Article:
Premier Icon abingham
    Full Member

    They are super sexy, like the Alfa Romeo of coffee machines, where the Gaggia is the humble VW Golf.

    Other options are straightforward manual lever machine like a Rok. Quite fancy one myself!

    Premier Icon somafunk
    Full Member

    So, those who have given up on the Classic, what do you move on to?

    Started off with a cheap Kenwood thingy 20 odd years ago, then 2 Gaggia classics and finally Gaggia Baby before I bought a Kitchenaid Artisan which was basically two gaggia classics for internals wrapped up in a fancy package so it was beset with same issues then 4/5 years ago bought a Sage Duo Temp which has been faultless and pulls better espresso.

    Premier Icon toby1
    Full Member

    So, those who have given up on the Classic, what do you move on to?

    Flair 58? When it’s finally available in the UK properly of course.

    Premier Icon TiRed
    Full Member

    what do you move on to?

    Delonghi bean to cup. On the grounds (sorry) that their grinder is very good – I have one for cafetière use. Bean (sorry) very pleased for the money. Before that I had a used Jura which also leaked (was very cheap).

    Premier Icon batfink
    Full Member

    Take a look at Lelit as well – they do some really good options that would make a good upgrade from the classic – the “Elizabeth” (I think?) is a compact dual-boiler machine that’s priced to compete with the Sage DB, but is a bit less plasticy.

    I feel like I need to defend my advice to buy a (relatively) expensive grinder! It was in the context of this:

    the “upgrade path” needs to be managed carefully, otherwise you end up buying something one day, then it immediately becoming a limiting factor, and traded-in for something else the next.

    It’s better to buy a cheap setup and live with it for a while as a proof-of-concept, and then just buy the best kit you can afford that fits your needs (when you’re happy that you are going to continue with the hobby). Logic being that you are going to end up there anyway – so better to just jump all the middle steps and save yourself a lot of faffing around.

    My initial coffee setup was a 20 year old commercial Faema machine, bought for 50 quid on Gumtree, descaled, powder coated and re-furbished by me, and (in a similar vein) a 20 year old Mazzer Super Jolly – again for 50 quid on Gumtree and refurbed by me

    I only upgraded once I know that I was going to continue making my own coffee, and had a clear idea of what I wanted. The reason I recommended the Niche was that it was a very significant step up in terms of the quality of coffee it produced – not an incremental improvement, a huge leap over the mazzer. Which was the gist of my message above: I could have gone for a Eureka Mignon grinder for 3-400 (a very popular mid-range grinder) – but in hindsight it was certainly worth spending a bit more on the niche.

    But I also stand-by my “horses for courses” comment – everybody’s cost/benefit equation is different – lots of love on here for manual lever machines like the flair and the robot for instance – but those wouldn’t suit me.

    Premier Icon walowiz
    Full Member

    So, those who have given up on the Classic, what do you move on to? I’m a bit tempted by the Ruby but is it really a step up?

    Bought my Gaggia Classic new. Absolutely loved it, it was a revelation and I (still) love the ritual of making coffee with it. Used it for 3-4 years or so.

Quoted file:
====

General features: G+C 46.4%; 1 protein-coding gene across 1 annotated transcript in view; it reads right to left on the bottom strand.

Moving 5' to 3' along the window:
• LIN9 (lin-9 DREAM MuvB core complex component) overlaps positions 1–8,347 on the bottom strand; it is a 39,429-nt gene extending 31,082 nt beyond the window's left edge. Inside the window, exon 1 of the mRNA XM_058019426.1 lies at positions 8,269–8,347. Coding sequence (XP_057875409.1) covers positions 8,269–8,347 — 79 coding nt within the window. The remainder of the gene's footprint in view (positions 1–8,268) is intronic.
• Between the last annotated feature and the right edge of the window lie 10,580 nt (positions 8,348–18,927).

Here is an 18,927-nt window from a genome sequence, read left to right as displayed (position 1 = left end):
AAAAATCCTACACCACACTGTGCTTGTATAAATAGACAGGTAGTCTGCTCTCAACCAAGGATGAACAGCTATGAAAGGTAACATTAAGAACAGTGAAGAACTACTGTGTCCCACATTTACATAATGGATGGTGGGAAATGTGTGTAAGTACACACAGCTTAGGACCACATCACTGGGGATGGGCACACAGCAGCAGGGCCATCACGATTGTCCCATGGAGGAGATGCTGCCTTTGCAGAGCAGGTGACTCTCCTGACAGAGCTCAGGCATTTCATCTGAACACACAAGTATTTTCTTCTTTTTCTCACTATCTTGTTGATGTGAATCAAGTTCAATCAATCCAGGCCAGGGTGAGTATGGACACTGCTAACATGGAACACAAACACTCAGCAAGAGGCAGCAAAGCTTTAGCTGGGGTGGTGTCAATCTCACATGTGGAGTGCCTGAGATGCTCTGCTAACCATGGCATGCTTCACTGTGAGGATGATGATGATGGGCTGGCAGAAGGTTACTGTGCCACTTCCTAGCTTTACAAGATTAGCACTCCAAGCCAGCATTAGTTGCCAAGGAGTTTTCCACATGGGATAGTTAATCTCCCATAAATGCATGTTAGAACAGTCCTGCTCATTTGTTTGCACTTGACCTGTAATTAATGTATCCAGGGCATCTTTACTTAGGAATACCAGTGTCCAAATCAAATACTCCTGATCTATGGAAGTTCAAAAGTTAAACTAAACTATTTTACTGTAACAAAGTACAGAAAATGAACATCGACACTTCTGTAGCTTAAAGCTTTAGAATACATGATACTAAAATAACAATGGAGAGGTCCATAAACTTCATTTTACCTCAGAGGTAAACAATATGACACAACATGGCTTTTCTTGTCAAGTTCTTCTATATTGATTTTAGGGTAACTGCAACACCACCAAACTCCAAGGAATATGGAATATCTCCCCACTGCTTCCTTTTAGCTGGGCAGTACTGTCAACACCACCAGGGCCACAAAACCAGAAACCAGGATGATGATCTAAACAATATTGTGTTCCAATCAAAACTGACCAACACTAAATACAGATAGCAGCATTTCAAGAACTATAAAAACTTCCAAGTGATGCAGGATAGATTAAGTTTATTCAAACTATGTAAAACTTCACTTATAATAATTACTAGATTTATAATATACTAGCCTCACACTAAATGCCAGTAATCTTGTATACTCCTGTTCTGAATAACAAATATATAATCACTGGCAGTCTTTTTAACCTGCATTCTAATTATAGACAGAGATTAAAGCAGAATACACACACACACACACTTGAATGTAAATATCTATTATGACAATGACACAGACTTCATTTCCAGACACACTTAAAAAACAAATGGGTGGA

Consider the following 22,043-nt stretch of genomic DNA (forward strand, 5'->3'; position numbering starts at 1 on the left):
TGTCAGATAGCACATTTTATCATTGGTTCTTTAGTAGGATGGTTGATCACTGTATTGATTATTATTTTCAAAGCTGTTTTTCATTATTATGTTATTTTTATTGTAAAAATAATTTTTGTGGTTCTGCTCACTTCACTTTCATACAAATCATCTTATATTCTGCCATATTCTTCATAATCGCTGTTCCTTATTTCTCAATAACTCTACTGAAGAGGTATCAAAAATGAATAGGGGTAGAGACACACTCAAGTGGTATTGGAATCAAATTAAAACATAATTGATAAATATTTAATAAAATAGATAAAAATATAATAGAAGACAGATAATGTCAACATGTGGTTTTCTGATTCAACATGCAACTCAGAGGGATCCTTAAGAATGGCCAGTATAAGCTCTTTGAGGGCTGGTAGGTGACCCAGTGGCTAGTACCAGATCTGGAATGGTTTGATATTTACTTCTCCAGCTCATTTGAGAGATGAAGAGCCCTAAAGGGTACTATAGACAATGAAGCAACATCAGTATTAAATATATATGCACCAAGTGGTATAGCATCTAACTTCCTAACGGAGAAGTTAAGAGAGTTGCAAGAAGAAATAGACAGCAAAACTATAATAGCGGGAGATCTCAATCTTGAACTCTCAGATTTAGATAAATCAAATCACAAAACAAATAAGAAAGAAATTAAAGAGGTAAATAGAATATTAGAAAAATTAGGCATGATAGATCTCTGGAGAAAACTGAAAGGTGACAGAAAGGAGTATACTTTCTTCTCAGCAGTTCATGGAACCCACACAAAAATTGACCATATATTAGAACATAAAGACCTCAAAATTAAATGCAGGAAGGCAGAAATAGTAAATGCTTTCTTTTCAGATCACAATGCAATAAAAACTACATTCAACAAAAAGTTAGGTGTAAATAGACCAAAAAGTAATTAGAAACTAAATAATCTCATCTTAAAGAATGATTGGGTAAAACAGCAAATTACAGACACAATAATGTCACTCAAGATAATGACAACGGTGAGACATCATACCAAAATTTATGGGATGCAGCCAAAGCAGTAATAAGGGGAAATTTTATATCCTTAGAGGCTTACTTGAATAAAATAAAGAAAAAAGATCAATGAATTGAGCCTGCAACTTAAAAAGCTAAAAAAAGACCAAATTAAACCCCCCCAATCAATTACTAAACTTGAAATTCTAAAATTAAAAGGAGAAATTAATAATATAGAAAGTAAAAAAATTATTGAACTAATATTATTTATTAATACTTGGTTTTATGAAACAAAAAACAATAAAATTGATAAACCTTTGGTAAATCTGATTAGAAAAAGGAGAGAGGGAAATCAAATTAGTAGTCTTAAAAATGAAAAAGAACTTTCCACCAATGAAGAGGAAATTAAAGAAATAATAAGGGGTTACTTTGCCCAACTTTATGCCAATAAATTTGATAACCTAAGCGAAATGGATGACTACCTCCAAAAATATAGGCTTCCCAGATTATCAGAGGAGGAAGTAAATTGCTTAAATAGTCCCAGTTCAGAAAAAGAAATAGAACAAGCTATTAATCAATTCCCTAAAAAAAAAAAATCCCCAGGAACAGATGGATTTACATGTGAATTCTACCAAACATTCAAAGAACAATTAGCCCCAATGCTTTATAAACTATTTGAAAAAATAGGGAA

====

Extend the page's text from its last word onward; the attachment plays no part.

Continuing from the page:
My wife loved it less so, as she always wanted her coffee quickly, and always wanted a coffee machine she could just push a button and it would make her The same coffee every time with minimal fuss and input.

    So I caved and down graded to a De Longhi Nespresso Lattissima Pro, which to be fair is a pretty good machine and makes a half decent coffee. Initially I believed the coffee was pretty fair from the nespresso capsules, mainly using the genuine ones, and the strong Italian range.

    Fast forward 2 years and I’d had enough, the capsules are expensive and I never really loved the coffee, it was overly bitter and nowhere near as good as coffee was from the Gaggia. But it was quick to get a black coffee out of it, I’ll just ignore any environmental impact of the capsules for a moment.

    So last I went for it (for me) and after looking at many many brands – bought a De Longhi PrimaDonna S Evo. I did manage to find one discounted, which helped. Must say the grinder is better than I expected and the coffee is as good as I’ve ever had. I don’t have milky coffee and I can really taste the difference moving back to fresh ground from nespresso. I’ll never use nespresso again.

    Note to self, I should do something about the Gaggia.

    Premier Icon batfink
    Full Member

    I’m a bit tempted by the Ruby but is it really a step up?

    I’ve just had a look at the Ruby – to be honest, I wouldn’t say so, no. It’s basically a heat exchange e61 grouphead machine (of which there are heaps to choose from), but overpriced and wrapped in a massive, nasty looking plastic body.
    It has volumetric controls, but (like the Faema machine that I started with) you are compromising on domestic friendliness/usability and gaining a level of commercial robustness etc that you don’t really need/want.

    All of the following are cheaper than the Ruby, and are (IMO) better for home use:

    Lelit Elizabeth or Mara

    ECM Mechanika slim

    Profitec pro 300 or 500

    there are loads more too: Rocket, Exobar, Bezzerra, Ascaso, Isomac, Rancillio, La Spaziale….. they all do machine in that kind of (Ruby) range. All of which I’d have over the ruby.

    Premier Icon scratch
    Free Member

    Newb question here Batfink but the more £££ in grinder is giving you a more even grind throughout I’m guessing?